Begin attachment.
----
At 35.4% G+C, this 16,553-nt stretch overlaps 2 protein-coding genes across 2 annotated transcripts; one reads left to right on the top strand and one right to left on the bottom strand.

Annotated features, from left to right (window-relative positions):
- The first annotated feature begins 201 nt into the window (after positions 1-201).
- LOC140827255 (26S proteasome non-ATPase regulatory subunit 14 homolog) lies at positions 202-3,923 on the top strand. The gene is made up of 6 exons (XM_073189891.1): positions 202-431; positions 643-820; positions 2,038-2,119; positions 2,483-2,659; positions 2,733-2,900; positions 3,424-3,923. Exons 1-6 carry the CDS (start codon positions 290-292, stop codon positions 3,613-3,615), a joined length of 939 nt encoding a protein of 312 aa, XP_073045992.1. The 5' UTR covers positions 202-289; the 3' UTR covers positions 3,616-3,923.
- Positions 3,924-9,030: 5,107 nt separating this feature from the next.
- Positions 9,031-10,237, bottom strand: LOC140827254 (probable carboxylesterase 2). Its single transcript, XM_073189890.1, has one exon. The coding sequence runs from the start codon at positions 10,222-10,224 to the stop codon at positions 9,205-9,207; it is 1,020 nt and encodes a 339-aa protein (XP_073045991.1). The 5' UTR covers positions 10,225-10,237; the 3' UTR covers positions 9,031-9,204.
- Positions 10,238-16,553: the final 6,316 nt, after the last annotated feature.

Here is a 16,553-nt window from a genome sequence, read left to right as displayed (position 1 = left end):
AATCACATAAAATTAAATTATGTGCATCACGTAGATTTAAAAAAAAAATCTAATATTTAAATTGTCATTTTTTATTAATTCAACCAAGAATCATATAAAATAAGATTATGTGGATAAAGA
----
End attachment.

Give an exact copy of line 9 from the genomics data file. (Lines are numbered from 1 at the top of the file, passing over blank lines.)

AATCACATAAAATTAAATTATGTGCATCACGTAGATTTAAAAAAAAAATCTAATATTTAAATTGTCATTTTTTATTAATTCAACCAAGAATCATATAAAATAAGATTATGTGGATAAAGA